Metabolic Acidosis: Primary Bicarbonate Deficiency

Source: OpenStax Anatomy and Physiology

OpenStax Anatomy and Physiology

Metabolic acidosis occurs when the blood is too acidic (pH below 7.35) due to too little bicarbonate, a condition called primary bicarbonate deficiency. At the normal pH of 7.40, the ratio of bicarbonate to carbonic acid buffer is 20:1. If a person’s blood pH drops below 7.35, then he or she is in metabolic acidosis. The most common cause of metabolic acidosis is the presence of organic acids or excessive ketones in the blood.

The first three of the eight causes of metabolic acidosis listed are medical (or unusual physiological) conditions. Strenuous exercise can cause temporary metabolic acidosis due to the production of lactic acid. The last five causes result from the ingestion of specific substances. The active form of aspirin is its metabolite, sulfasalicylic acid. An overdose of aspirin causes acidosis due to the acidity of this metabolite. Metabolic acidosis can also result from uremia, which is the retention of urea and uric acid. Metabolic acidosis can also arise from diabetic ketoacidosis, wherein an excess of ketones is present in the blood. Other causes of metabolic acidosis are a decrease in the excretion of hydrogen ions, which inhibits the conservation of bicarbonate ions, and excessive loss of bicarbonate ions through the gastrointestinal tract due to diarrhea.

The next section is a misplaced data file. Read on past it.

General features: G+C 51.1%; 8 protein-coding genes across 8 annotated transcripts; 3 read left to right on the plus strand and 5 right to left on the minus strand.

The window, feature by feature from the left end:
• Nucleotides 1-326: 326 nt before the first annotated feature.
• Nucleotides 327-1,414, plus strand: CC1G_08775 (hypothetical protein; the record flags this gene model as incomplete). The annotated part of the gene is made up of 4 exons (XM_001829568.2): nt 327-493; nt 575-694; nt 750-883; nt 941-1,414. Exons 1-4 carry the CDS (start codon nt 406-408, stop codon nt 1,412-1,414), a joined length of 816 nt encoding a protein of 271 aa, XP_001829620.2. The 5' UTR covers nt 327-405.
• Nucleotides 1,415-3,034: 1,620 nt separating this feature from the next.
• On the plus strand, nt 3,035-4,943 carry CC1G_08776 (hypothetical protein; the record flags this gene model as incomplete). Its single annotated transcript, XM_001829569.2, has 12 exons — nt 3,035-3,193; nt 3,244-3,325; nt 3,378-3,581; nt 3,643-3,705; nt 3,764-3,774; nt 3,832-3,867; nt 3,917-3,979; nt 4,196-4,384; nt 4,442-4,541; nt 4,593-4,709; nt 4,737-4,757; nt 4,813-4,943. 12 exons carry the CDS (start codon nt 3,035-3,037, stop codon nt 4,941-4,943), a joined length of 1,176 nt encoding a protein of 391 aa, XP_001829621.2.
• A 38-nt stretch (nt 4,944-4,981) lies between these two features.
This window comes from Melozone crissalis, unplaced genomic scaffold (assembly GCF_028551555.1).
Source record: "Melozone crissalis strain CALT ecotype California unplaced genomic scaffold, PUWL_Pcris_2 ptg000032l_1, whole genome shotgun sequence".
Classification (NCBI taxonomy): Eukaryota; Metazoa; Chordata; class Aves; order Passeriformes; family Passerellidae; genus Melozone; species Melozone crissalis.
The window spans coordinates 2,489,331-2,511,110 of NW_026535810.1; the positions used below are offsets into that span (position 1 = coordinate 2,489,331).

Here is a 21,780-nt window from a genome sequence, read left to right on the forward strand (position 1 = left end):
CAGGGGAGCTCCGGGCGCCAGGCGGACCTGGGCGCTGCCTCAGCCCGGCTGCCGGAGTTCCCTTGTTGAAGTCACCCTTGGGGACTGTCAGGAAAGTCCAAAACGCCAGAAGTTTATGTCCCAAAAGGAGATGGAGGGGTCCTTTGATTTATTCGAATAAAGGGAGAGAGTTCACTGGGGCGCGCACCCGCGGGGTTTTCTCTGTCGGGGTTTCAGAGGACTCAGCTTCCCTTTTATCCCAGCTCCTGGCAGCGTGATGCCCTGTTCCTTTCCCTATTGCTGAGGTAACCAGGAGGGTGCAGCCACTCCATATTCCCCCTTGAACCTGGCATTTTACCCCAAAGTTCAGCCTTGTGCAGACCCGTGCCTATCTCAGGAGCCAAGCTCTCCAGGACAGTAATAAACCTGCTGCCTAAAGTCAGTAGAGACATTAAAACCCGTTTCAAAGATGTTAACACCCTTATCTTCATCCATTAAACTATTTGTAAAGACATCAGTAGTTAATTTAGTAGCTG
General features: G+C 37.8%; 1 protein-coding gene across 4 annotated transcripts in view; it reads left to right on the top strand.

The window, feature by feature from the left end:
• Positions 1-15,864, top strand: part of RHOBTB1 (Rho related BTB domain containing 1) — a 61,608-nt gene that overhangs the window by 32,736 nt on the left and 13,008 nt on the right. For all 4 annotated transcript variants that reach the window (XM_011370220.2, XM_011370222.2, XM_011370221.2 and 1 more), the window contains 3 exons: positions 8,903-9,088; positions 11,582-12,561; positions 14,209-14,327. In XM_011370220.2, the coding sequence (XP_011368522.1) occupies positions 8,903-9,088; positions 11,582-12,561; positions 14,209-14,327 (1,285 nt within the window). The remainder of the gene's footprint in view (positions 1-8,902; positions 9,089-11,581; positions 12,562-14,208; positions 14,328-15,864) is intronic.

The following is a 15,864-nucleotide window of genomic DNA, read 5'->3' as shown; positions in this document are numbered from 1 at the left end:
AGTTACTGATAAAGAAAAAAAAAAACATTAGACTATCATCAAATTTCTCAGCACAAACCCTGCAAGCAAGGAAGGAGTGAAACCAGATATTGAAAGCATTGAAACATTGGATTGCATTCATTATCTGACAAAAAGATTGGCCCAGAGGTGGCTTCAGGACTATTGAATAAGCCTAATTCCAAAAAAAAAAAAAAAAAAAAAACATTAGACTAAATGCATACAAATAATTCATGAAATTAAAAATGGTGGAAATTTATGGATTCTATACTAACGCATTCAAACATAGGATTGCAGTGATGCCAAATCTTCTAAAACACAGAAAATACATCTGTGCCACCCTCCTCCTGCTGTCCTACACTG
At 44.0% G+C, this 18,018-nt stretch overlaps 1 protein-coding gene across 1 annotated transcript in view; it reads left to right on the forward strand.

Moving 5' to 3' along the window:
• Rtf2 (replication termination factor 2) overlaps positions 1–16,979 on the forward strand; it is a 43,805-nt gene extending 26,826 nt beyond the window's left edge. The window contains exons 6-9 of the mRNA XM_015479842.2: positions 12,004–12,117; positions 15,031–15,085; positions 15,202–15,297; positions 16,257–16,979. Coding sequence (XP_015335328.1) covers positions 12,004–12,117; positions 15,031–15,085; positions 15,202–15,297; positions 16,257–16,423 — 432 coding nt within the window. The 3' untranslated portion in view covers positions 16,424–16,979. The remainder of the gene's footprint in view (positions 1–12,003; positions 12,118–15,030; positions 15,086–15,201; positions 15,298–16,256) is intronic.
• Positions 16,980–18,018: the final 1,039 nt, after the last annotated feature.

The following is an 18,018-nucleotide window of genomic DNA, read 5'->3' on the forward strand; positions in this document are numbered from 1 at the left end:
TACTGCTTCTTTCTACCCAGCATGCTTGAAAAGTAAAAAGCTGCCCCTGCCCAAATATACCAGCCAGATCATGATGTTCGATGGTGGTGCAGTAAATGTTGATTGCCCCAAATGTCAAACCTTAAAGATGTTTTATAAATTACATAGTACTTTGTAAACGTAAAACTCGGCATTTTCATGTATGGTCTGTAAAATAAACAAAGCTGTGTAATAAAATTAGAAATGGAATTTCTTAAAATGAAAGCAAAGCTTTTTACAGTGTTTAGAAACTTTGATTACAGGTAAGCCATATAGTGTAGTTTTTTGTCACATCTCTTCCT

Source:

Betts, J. G., Young, K. A., Wise, J. A., Johnson, E., Poe, B., Kruse, D. H., … DeSaix, P. (n.d.). Anatomy and Physiology. Houston, Texas: OpenStax. Access for free at: https://openstax.org/details/books/anatomy-and-physiology


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